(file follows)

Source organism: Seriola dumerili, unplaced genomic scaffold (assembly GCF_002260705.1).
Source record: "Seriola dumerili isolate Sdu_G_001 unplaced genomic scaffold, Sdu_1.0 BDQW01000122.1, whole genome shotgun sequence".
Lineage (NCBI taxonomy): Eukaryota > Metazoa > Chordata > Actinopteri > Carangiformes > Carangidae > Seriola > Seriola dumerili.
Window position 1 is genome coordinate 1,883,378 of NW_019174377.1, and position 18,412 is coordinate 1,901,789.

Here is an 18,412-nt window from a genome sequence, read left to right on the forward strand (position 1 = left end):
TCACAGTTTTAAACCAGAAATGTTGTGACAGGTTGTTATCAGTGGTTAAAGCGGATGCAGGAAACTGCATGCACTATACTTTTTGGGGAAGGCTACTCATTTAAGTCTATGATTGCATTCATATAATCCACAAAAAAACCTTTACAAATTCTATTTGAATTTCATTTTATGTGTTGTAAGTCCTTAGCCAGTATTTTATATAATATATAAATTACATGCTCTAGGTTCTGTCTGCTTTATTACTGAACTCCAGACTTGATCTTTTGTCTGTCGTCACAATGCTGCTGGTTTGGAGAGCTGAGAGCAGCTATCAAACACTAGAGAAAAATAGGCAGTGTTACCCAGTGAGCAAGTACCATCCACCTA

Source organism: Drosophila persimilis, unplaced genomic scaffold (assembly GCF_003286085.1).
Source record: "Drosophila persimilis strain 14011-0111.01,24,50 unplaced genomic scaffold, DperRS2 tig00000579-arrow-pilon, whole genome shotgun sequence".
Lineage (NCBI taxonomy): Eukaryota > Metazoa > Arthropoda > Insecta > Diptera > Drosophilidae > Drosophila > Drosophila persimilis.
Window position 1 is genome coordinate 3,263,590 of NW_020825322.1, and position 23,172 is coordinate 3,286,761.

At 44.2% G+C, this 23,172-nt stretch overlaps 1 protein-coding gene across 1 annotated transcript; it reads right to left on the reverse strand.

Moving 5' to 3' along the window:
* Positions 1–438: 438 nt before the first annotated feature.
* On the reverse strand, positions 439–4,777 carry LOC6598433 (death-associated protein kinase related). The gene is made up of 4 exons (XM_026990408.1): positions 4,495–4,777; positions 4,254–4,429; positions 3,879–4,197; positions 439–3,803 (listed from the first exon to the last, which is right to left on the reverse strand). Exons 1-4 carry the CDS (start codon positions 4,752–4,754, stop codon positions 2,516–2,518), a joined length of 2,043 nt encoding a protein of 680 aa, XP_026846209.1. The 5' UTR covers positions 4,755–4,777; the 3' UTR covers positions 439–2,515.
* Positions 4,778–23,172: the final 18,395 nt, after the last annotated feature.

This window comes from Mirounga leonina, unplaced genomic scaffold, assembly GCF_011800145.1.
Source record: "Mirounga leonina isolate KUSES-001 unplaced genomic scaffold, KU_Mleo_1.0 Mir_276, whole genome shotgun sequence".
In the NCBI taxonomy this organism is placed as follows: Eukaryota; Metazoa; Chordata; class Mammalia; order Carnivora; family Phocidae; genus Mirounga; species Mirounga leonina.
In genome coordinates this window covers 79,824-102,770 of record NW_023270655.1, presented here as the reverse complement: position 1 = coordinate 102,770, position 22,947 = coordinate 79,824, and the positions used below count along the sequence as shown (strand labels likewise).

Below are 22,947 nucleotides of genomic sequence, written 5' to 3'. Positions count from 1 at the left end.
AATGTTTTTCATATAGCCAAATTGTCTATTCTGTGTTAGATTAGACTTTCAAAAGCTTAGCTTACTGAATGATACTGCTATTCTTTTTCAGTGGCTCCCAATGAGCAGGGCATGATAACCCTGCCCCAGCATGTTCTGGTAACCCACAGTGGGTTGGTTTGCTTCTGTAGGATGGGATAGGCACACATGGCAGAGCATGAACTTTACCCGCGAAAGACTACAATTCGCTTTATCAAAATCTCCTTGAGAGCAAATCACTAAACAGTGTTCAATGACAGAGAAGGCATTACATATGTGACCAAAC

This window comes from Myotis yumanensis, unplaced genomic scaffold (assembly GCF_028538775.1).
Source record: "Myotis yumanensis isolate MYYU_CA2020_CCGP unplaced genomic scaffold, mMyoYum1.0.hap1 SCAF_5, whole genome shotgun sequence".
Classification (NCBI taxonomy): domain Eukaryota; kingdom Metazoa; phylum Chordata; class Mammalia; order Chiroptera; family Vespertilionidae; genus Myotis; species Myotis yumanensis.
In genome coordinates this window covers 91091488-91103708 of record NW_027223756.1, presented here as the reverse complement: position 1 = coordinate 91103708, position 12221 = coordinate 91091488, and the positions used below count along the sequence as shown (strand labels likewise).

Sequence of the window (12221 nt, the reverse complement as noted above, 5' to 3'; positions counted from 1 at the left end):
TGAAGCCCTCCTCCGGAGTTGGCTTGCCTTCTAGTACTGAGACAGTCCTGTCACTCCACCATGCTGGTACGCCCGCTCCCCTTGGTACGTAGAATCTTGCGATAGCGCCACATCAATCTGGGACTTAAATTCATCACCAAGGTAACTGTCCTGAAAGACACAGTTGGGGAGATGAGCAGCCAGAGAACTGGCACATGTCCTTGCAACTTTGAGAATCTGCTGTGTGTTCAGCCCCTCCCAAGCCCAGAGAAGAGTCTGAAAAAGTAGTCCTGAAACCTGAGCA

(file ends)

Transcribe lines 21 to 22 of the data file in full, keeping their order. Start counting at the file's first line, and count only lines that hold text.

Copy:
AATGTTTTTCATATAGCCAAATTGTCTATTCTGTGTTAGATTAGACTTTCAAAAGCTTAGCTTACTGAATGATACTGCTATTCTTTTTCAGTGGCTCCCAATGAGCAGGGCATGATAACCCTGCCCCAGCATGTTCTGGTAACCCACAGTGGGTTGGTTTGCTTCTGTAGGATGGGATAGGCACACATGGCAGAGCATGAACTTTACCCGCGAAAGACTACAATTCGCTTTATCAAAATCTCCTTGAGAGCAAATCACTAAACAGTGTTCAATGACAGAGAAGGCATTACATATGTGACCAAAC

This window comes from Myotis yumanensis, unplaced genomic scaffold (assembly GCF_028538775.1).